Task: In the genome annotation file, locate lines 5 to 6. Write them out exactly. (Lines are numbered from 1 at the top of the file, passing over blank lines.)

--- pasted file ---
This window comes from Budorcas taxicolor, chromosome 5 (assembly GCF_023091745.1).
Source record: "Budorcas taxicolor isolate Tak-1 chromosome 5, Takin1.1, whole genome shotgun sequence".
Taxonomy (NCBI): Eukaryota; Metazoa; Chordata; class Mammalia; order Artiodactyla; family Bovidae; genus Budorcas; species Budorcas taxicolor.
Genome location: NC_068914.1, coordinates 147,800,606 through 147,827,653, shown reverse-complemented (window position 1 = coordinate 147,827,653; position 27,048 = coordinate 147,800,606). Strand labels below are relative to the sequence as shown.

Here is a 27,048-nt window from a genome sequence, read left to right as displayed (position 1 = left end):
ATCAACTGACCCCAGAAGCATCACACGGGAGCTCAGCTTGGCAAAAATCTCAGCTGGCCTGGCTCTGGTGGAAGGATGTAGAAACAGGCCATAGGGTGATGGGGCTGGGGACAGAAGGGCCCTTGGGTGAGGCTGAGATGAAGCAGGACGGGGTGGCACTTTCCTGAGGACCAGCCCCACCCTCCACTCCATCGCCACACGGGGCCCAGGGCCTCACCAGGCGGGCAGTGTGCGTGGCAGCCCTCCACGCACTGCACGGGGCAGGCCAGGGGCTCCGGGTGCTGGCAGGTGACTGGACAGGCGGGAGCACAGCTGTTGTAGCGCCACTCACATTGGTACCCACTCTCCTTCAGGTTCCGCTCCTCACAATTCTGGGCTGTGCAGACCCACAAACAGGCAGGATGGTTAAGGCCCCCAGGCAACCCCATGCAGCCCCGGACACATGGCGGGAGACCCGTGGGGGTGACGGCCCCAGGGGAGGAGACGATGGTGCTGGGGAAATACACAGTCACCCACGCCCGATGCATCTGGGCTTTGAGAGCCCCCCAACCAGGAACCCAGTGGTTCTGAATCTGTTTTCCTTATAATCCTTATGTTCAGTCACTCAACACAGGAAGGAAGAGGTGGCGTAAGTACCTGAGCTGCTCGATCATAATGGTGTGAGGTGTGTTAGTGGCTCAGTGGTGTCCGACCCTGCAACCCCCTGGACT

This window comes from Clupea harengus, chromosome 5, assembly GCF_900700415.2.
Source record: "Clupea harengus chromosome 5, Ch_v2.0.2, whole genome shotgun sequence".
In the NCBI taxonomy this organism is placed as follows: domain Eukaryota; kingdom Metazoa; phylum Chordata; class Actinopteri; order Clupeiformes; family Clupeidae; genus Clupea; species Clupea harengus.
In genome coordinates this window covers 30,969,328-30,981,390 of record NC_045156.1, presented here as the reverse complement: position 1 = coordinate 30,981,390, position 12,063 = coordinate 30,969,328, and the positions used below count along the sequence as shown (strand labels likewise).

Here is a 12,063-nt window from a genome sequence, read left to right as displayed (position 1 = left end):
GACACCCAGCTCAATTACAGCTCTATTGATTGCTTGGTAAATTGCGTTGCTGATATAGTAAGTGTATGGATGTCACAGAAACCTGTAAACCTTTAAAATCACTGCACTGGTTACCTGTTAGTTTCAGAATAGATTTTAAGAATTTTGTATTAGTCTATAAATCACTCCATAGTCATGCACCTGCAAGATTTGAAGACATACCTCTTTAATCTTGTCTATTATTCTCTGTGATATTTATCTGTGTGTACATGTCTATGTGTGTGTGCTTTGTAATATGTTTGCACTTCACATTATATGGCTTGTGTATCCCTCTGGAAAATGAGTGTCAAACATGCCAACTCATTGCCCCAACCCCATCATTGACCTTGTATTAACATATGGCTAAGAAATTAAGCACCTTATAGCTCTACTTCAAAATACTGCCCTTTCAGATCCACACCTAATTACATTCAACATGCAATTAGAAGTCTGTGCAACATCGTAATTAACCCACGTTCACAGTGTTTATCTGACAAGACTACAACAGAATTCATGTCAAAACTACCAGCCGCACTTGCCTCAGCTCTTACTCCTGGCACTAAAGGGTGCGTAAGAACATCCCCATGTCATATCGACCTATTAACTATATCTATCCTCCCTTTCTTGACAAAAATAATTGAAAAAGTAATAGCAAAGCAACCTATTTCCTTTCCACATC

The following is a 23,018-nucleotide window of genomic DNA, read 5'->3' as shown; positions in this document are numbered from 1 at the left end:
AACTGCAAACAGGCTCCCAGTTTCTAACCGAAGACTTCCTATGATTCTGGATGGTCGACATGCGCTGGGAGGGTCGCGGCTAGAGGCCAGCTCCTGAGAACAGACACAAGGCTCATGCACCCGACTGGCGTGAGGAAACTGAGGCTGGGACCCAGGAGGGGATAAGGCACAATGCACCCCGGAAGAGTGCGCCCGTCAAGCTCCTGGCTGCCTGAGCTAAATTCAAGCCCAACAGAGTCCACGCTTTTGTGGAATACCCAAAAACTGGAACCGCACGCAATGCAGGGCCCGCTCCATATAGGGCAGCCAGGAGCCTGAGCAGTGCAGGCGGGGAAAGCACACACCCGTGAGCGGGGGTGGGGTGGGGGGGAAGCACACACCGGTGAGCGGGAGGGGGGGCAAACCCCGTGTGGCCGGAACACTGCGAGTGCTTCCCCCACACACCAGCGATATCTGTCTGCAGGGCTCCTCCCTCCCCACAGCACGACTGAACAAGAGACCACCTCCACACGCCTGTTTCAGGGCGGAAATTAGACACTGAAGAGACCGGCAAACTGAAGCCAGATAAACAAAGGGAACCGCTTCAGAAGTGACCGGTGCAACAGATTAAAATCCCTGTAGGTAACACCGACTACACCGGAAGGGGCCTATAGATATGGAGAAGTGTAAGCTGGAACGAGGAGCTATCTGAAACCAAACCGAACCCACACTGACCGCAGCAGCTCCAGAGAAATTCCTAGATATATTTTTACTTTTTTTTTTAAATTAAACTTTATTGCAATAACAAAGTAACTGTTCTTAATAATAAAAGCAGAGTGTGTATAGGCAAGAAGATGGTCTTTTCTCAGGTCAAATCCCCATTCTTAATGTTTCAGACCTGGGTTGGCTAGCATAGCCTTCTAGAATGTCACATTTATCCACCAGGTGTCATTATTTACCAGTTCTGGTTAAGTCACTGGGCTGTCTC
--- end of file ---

Here is a 27,048-nt window from a genome sequence, read left to right as displayed (position 1 = left end):
ATCAACTGACCCCAGAAGCATCACACGGGAGCTCAGCTTGGCAAAAATCTCAGCTGGCCTGGCTCTGGTGGAAGGATGTAGAAACAGGCCATAGGGTGATGGGGCTGGGGACAGAAGGGCCCTTGGGTGAGGCTGAGATGAAGCAGGACGGGGTGGCACTTTCCTGAGGACCAGCCCCACCCTCCACTCCATCGCCACACGGGGCCCAGGGCCTCACCAGGCGGGCAGTGTGCGTGGCAGCCCTCCACGCACTGCACGGGGCAGGCCAGGGGCTCCGGGTGCTGGCAGGTGACTGGACAGGCGGGAGCACAGCTGTTGTAGCGCCACTCACATTGGTACCCACTCTCCTTCAGGTTCCGCTCCTCACAATTCTGGGCTGTGCAGACCCACAAACAGGCAGGATGGTTAAGGCCCCCAGGCAACCCCATGCAGCCCCGGACACATGGCGGGAGACCCGTGGGGGTGACGGCCCCAGGGGAGGAGACGATGGTGCTGGGGAAATACACAGTCACCCACGCCCGATGCATCTGGGCTTTGAGAGCCCCCCAACCAGGAACCCAGTGGTTCTGAATCTGTTTTCCTTATAATCCTTATGTTCAGTCACTCAACACAGGAAGGAAGAGGTGGCGTAAGTACCTGAGCTGCTCGATCATAATGGTGTGAGGTGTGTTAGTGGCTCAGTGGTGTCCGACCCTGCAACCCCCTGGACT